Zootopia (also known as Zootropolis in the UK) is the new animated feature film from the Walt Disney Animation Studios. With talking animals… Humm… Disney has pretty much done everything there was to do with animals, right? Obviously not, as proven by this gem, which is not only an hilarious and gorgeous movie, but also - and more surprisingly - one of the deepest and richest animated films in recent history. Read our full and spoiler-free review below.
Zootopia is mainly about a bunny called Judy Hopps (Ginnifer Goodwin). She's determined to become the first bunny to become a police officer in the big city. And she does, but because she's a bunny, she's not taken seriously by her co-workers and is put on traffic duty. She finally finds her way to one huge case (the disparition of 14 Zootopia predators), but only has 48 hours to solve the mystery. To do so, she's asking for the help of a con artist; a fox named Nick Wilde (Jason Bateman).
The film succeeds in establishing a colourful, charming and inventive world inhabited by animals (mammals only, to be precise): the Zootopia city is visually stunning, with each district of the city having its own style and climate; the snowy Tundratown, a tropical forest, Sahara Square, Little Rodentia and so on… The visual ideas are everywhere you look and it will take a lot of viewings to spot all the small jokes hidden in the sets.
And this vision of a city perfect for each and every animal that lives in it also serves the story: the idea behind Zootopia is that everyone can live together; that includes the predators and the preys. In that aspect, the original name of the movie makes more sense, since the goal here is some sort of Utopia.
From kids to adults, everyone will find something to like in the story: the big mystery lead Judy and Nick from strange places to other strange places, and the investigation is a delight to follow. The jokes are hilarious, the Judy-Nick duo is lovable; you are rooting for them through the whole movie. The secondary characters are all interesting/fun in their own way. The twists are clever and pretty unexpected, but all make perfect sense. It's all good fun.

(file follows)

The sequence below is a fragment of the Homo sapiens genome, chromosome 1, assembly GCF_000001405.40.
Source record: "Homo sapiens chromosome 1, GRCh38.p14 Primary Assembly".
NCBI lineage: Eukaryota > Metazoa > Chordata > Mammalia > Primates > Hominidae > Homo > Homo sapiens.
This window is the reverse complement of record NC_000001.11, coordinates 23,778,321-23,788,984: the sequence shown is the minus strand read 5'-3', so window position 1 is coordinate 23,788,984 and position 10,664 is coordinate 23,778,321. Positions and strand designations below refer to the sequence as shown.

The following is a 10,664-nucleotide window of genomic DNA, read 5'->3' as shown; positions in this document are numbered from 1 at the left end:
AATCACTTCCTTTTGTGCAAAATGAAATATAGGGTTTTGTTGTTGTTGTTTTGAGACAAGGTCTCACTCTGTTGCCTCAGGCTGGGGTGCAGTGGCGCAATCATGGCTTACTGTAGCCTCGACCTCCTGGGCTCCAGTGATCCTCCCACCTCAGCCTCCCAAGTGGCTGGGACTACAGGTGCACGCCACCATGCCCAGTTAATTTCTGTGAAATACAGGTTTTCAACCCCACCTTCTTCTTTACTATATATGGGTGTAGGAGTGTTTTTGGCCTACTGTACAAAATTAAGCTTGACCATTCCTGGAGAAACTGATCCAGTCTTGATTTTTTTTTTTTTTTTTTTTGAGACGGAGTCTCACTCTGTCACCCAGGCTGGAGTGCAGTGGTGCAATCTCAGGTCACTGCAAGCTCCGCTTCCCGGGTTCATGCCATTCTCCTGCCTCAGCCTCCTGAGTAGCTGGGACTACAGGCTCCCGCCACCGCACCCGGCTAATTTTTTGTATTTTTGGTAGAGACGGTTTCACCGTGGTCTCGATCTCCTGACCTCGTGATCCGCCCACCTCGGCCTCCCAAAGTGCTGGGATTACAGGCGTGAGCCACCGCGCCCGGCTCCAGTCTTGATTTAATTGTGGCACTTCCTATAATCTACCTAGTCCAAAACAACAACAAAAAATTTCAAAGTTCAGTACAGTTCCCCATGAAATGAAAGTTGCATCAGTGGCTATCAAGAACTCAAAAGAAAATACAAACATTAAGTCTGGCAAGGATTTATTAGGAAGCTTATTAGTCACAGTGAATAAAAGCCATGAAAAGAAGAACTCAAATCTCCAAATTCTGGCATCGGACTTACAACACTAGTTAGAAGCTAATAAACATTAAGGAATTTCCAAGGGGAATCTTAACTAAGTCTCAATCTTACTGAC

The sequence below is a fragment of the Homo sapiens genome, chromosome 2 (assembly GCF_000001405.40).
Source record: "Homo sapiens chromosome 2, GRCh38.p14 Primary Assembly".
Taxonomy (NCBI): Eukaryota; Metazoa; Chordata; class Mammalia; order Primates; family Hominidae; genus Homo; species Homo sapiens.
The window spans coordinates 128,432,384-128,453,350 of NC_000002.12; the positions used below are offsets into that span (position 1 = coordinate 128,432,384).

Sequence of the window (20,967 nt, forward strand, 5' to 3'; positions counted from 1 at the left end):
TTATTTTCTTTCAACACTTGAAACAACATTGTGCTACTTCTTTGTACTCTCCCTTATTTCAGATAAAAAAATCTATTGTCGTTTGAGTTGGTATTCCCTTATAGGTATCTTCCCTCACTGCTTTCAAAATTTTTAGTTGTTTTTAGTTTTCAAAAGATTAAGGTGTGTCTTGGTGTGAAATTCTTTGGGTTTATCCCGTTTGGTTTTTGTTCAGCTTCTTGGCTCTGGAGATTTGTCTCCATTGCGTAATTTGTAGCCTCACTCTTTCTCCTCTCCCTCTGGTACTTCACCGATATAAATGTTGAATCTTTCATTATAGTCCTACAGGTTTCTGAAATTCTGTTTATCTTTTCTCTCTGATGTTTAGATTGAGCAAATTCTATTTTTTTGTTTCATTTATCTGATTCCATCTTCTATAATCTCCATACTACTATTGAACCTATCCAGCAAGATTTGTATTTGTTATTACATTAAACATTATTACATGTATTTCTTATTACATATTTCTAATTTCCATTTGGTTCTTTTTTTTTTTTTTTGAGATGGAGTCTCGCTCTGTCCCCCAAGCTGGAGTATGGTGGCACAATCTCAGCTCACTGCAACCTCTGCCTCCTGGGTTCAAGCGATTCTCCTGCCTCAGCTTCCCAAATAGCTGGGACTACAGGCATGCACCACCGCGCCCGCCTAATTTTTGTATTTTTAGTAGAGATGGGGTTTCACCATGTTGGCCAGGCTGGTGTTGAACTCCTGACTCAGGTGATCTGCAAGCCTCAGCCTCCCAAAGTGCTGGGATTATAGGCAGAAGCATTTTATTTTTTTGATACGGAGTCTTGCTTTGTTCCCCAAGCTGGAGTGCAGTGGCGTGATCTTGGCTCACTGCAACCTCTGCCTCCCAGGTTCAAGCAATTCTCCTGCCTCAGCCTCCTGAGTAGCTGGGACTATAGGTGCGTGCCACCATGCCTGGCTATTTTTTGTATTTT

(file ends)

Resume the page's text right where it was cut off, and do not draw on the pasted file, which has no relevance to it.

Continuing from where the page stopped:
While adults may enjoy those parts, there is even more for them below the surface; Zootopia says more about our own human society than you would expect. The predators and preys are really a metaphor for something else, and it finds a strong echo in the current events of the world.
Zootopia is very rich thematically: it talks about trying to become what you want, fear, being rejected because you're different… But it's never preachy or in-your-face; because it's all part of a wild and adventurous police case starring a courageous bunny cop and a cunning fox, the message is really there if you're looking for it; it never hurts the story, only making it better and more profound. The film is first and foremost about having fun, the thrill of action scenes and the moving moments.
As you would expect coming from Disney, the animation and effects are spectacular. The way Judy Hopps is animated, particularly, is wonderful. You constantly see that she's still a bunny, even though she acts as an anthropomorphic police officer. How her nose wiggles is even a subtle clue on what she's feeling.
So there you have it. Zootopia is yet another winner for the WDAS. A funny, inventive and deeper than it seems movie with great characters. In my opinion, Zootopia is a nearly flawless movie. I highly recommend it. Kudos to director Byron Howard, Rich Moore and everyone who worked on this animated gem.
Zootopia will be out in US cinemas 4 March; Zootropolis opens 25 March in the UK.